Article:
The Ducks are back and after winning the Minneapolis Pee-Wee hockey championship and the gold medal at the Jr. Goodwill Games, the team is… headed to high school? Yeah, this one is weird.

This film keeps up the long standing tradition that the third movie in trilogies really isn’t very good. Many of the stars of the previous two films return and they are playing the roles as best they can. In the first film, they tackled the tried and true plot of a team of plucky underdogs that have no chance getting it together and winning the whole thing. It’s been done before, but was a lot of fun. In the second film, the team is once again the plucky underdogs this time against a big foreign foe in an international competition. It’s the story of the 1980 United States Men’s Olympic Hockey Team. It’s a great story because it was true, and it was a lot of fun when the ducks adopted the storyline for the sequel, even if “Miracle” was better. But, this one’s plot doesn’t make sense.

Why would a team that just proved it is the best in the world have to fight to hold onto a Junior Varsity spot at a prestigious prep school? Wouldn’t the school be jumping through hoops to make the Ducks its Varsity squad? The challenges feel very contrived in this film compared to the previous two. The animosity between Charlie and his new coach makes sense given Charlie’s noted closeness to former Coach Gordon Bombay in the first two films, but they seem to push it too far. The storyline of the coach’s daughter being a paraplegic and him losing his NHL career because the Minnesota team left for Texas seems rather forced. This could’ve easily been explained by a new coach wanting to put his way of coaching in place and Charlie, who was the golden child under Bombay, not being able to handle the new style, at first. That’s the way they started it, but they pushed it too far. It feels like they were just trying to go bigger without recognizing that bigger isn’t always better, especially given the stakes of the film are a lot lower than its predecessor.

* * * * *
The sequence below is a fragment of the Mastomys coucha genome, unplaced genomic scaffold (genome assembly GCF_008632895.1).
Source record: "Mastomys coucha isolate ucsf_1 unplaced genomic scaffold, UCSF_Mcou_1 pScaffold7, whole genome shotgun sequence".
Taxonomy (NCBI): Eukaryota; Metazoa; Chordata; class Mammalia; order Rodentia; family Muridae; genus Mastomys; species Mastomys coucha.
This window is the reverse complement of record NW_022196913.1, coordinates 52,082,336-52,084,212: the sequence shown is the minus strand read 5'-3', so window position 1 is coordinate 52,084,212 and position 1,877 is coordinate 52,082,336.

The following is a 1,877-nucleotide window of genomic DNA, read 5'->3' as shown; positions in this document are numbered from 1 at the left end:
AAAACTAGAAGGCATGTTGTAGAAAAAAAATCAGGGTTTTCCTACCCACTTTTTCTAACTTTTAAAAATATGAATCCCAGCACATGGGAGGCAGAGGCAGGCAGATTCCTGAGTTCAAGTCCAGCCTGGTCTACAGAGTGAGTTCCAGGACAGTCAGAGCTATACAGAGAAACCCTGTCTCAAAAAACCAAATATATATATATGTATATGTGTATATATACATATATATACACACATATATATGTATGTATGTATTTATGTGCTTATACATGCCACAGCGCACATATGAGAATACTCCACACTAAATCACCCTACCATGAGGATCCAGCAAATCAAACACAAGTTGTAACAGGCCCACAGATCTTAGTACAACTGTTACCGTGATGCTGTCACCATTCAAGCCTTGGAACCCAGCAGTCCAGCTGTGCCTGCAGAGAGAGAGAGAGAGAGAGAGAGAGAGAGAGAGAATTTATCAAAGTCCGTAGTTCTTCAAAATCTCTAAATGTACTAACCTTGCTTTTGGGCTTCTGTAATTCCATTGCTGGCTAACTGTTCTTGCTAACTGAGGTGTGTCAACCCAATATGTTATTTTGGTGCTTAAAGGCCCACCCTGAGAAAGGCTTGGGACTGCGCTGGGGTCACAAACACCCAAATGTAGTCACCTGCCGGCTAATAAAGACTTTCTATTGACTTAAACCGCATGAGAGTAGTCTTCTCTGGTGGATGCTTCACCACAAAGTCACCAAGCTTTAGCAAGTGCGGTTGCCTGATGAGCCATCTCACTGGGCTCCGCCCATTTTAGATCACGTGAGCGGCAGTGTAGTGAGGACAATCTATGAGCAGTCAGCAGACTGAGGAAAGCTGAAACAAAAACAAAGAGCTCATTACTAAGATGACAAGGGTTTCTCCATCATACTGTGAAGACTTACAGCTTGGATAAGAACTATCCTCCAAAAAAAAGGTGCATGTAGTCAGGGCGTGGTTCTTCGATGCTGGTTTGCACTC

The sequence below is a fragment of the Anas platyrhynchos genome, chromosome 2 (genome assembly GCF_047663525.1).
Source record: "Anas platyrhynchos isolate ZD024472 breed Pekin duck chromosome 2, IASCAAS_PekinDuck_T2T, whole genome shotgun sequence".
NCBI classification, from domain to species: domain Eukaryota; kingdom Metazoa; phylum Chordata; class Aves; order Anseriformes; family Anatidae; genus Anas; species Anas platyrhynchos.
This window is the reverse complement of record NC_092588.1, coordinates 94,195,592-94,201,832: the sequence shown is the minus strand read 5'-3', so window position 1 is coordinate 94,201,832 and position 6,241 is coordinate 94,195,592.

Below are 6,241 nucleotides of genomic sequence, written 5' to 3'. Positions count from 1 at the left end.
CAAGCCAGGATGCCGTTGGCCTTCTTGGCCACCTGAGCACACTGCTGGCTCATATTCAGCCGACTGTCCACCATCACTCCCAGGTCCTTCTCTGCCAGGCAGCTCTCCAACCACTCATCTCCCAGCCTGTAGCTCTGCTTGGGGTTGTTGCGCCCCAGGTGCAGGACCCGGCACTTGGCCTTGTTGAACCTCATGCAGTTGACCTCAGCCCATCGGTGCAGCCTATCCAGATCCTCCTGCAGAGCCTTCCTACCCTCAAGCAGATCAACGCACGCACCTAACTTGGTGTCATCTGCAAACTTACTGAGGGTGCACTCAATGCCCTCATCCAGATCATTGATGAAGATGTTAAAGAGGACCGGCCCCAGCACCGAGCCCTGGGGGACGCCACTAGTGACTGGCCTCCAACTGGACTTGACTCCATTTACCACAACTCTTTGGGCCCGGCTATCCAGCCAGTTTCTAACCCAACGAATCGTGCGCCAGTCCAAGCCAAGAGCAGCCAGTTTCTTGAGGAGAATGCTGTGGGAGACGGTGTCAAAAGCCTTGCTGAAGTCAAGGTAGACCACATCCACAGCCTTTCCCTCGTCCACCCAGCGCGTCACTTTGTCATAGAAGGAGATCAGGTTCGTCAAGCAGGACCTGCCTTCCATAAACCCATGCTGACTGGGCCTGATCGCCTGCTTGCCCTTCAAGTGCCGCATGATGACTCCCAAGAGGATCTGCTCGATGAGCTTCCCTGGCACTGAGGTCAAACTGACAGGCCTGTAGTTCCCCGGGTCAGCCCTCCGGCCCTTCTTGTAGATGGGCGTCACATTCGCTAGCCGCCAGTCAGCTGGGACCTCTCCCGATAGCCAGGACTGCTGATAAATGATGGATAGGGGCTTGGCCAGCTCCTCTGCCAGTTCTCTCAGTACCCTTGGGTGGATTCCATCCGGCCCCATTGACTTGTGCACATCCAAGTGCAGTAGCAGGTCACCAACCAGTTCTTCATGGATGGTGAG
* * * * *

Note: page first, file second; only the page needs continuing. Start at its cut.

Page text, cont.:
As a kid, I loved this franchise, but I never loved this movie. Watching it again as an adult, I’m not sure if it’s truly bad or just lazy. It might be better if the second and third films in the franchise were reversed. Working to maintain a spot at a high school after a pee-wee championship win makes more sense to me than it does after winning an international competition. Working to win an international competition after securing a spot at an elite prep school seems to work better. I might like this film better if the chronology were reversed, but I don’t like it right now. It’s an okay movie that fails compared to its predecessors. But, I’ll still watch it if I’m in the mood to watch all three.

Ranking: 2 stars out of 5

What do you think of “D3: The Mighty Ducks?”

 












Jeremy Brown

Jeremy has been a big Disney fan since he was a kid growing up during the Disney Renaissance. One day he hopes to go to every Disney Park in the world.

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